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Posts Tagged ‘listening skills’

Classroom Socratic Seminars: Teaching the Art of Dialogue

Statue of Socrates in Trinity College Library

Statue of Socrates in Trinity College Library (Creative Commons Attribution-Share Alike 4.0 International/(c) Bar Harel, CC BY-SA 4.0, Wikimedia Commons)

Information literacy skills are integral to today’s rising students for many reasons, including tendencies toward information overload and the trend of fake news.

The gathering of information begins with a need or desire for an answer to a question. Perhaps that question is posed by a teacher or by the student herself. The next course of action in schools these days is usually to consult a website, or perhaps a book. Information literacy skills support students in navigating this process of finding answers.

But once students are equipped with these vital research skills and find answers to questions, what is the next step toward understanding and integrating the information they find?

Another way to ask that question might be this: How can we turn information gathering into wisdom?

“Wonder is the beginning of wisdom.”—Socrates

Socrates prized questioning over information gathering. He valued the qualities of critical thinking and engagement with a topic. He believed in creating a learning atmosphere of cooperation, dialogue, listening, and further questioning—cornerstones of the Socratic method, and foundations of the Socratic seminar.

Socrates believed that collecting and memorizing information provided little opportunity for true learning. And as learning was best nurtured in a social atmosphere, the lone activity of research provided little support for critical thinking and comprehension.

Navigating and bridging the educational essentials of research and the art of critical thinking may be a challenging journey.

The Socratic seminar is one way to help connect these two elements of a successful classroom.

“Education is the kindling of a flame, not the filling of a vessel.”—Socrates

The Socratic seminar provides students with a forum to ask questions and exchange ideas with their peers on a specific topic, event, or piece of literature. Students come prepared to engage in discussion with fellow students, having read assigned materials, conducted appropriate research, made personal connections, and formulated questions to bring to the seminar.

The teacher becomes the seminar’s facilitator, keeping the students on topic and asking open-ended questions when necessary. The goal is to allow students to practice the art of true dialogue. Emphasis is placed on the value of listening and respecting everyone’s questions and opinions. Socratic seminars are not debates; rather, they are cooperative conversations geared toward critical thinking and discovery.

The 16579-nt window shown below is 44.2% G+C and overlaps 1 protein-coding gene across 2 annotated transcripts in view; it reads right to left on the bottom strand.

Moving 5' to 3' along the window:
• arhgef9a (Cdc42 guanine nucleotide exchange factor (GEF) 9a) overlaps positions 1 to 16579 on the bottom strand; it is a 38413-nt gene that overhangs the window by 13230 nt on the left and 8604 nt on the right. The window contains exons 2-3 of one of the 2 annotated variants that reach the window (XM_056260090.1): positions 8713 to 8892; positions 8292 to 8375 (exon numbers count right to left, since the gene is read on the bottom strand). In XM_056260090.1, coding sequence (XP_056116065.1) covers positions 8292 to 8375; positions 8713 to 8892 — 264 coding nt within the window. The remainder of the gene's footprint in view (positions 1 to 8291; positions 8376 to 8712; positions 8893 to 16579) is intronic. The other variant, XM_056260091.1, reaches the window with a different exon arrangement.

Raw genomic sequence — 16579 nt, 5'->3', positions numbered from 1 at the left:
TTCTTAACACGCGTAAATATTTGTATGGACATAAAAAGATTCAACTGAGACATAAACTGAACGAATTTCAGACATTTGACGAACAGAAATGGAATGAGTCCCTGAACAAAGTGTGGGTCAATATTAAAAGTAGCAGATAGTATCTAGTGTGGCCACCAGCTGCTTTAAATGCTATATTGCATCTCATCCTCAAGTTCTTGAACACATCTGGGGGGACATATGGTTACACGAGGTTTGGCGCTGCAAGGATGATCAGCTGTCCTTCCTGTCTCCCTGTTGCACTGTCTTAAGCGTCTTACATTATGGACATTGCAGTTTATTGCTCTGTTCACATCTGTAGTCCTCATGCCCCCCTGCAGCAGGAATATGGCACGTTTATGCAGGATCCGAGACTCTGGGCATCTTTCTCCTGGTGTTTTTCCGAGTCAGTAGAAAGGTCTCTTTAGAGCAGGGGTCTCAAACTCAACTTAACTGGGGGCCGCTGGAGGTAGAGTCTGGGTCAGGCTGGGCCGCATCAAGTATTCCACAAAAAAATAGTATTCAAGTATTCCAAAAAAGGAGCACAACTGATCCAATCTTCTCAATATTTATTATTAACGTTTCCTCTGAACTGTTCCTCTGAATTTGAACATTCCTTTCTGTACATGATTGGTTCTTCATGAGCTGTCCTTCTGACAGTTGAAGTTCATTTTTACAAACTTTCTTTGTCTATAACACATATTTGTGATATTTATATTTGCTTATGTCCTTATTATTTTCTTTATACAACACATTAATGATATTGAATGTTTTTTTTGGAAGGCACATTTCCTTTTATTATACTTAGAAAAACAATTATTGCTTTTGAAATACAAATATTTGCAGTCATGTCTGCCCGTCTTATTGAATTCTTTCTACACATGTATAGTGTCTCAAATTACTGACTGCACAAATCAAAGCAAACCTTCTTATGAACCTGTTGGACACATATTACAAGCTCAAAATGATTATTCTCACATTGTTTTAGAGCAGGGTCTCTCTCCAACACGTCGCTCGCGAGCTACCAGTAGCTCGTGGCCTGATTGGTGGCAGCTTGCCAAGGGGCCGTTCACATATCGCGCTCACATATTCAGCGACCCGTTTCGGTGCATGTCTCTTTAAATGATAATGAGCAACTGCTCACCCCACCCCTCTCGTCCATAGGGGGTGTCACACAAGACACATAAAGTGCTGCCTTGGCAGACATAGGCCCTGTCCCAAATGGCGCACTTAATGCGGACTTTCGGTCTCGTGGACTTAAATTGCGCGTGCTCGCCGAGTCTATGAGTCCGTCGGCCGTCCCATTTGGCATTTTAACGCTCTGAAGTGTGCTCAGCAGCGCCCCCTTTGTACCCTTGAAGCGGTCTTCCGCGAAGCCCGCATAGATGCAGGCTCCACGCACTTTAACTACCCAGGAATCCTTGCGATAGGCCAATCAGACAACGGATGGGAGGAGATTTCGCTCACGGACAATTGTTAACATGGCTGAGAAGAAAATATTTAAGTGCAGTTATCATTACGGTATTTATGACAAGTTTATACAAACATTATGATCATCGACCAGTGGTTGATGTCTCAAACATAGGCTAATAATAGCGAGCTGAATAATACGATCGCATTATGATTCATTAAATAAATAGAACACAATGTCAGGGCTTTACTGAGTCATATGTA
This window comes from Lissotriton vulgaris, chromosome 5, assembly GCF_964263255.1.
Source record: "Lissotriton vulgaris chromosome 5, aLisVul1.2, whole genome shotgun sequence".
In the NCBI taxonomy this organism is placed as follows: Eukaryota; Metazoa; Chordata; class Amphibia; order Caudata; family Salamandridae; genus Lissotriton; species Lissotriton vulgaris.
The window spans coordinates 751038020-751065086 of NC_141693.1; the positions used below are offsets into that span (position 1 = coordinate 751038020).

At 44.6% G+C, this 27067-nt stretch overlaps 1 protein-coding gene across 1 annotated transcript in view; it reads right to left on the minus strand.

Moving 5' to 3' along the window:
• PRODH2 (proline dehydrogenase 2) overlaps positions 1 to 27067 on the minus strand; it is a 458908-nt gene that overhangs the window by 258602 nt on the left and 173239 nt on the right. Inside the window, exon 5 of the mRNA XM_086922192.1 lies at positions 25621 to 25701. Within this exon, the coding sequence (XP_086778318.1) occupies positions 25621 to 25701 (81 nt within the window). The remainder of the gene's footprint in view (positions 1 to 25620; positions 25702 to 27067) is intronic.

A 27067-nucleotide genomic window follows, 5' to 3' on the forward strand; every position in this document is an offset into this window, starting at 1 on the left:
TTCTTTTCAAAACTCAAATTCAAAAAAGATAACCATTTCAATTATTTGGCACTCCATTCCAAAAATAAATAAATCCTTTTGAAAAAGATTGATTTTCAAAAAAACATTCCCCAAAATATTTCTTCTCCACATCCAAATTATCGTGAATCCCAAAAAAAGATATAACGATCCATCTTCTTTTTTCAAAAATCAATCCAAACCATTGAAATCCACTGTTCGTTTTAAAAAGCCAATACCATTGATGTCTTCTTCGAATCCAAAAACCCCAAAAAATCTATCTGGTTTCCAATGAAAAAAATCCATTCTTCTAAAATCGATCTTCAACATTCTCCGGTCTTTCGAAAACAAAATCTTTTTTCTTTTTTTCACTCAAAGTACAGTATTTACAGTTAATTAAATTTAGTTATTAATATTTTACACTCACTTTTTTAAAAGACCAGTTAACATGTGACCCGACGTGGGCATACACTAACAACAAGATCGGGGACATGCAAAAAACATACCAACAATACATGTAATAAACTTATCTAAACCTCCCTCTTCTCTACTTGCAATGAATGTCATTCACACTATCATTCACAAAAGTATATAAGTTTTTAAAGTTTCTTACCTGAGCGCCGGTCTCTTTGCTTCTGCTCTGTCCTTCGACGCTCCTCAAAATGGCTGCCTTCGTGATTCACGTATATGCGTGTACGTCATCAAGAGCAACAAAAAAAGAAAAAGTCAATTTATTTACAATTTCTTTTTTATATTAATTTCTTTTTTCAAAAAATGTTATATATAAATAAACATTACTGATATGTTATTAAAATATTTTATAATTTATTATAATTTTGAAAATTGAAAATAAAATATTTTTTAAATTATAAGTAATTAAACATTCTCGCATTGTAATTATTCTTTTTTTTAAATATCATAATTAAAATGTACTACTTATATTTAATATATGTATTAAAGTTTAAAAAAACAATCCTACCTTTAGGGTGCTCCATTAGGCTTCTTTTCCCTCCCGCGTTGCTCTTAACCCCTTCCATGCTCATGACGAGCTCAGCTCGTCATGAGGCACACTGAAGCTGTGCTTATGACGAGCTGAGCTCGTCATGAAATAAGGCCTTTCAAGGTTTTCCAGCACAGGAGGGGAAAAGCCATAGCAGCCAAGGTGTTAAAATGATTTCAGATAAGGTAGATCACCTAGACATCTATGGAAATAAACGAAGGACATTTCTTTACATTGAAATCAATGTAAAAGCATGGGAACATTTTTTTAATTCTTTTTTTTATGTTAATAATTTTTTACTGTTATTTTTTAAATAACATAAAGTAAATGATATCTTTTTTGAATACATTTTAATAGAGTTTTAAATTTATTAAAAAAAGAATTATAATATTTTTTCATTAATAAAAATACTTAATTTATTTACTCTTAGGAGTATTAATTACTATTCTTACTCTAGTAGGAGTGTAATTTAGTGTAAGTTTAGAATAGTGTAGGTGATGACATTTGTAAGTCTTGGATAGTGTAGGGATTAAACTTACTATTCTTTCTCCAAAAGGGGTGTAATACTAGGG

Interested in learning more about this teaching and learning tool? Check out this Socratic Seminar Strategy Guide and this Seminar Discussion Rubric, and select from these Socratic seminar lesson plans on literary texts, immigration, and human gene editing.

“I cannot teach anybody anything. I can only make them think.”—Socrates

Doodling: It Does a Brain Good

pencil-and-paper-23288_640

Credit: Pixabay. License: CC0 Public Domain.

 

Have you ever been in class or a meeting and find yourself doodling—drawing pictures or writing words—in the margins or your notebook or on your agenda? It happens frequently among the most focused students and teachers. Although many believe doodlers create their work because the mind is wandering, daydreaming or bored, that is not always the case. Doodling is not a “mindless activity” but more likely an engaging and productive one.  It is no longer considered a waste of time.

According to current research in neuroscience and psychology, doodling can assist in managing focus and absorbing information.  For children with learning and attention deficits such as ADHD, research has shown doodling can help them with concentration and keep them from distractions because it is a repetitive function.

Even presidents of the United States doodled. Herbert Hoover was a “prolific presidential doodler.”  Ronald Reagan doodled sketches at a meeting of world leaders in Ottawa in 1981. Congressmen have been known to auction their doodles to raise funds noting that doodling raises concentration.  Leaders of major corporations are doodlers. Bill Gates is a notable one.

Doodling can have positive consequences. College student Jody Steel turned the fame she gained from the doodles she created on her right thigh while in class into several job offers.

Research continues to be conducted on doodling as it relates to concentration, listening and thinking. Doodling may not work for everyone, but it can be an effective and powerful tool in maintaining attention and focus.  Catch the doodle bug!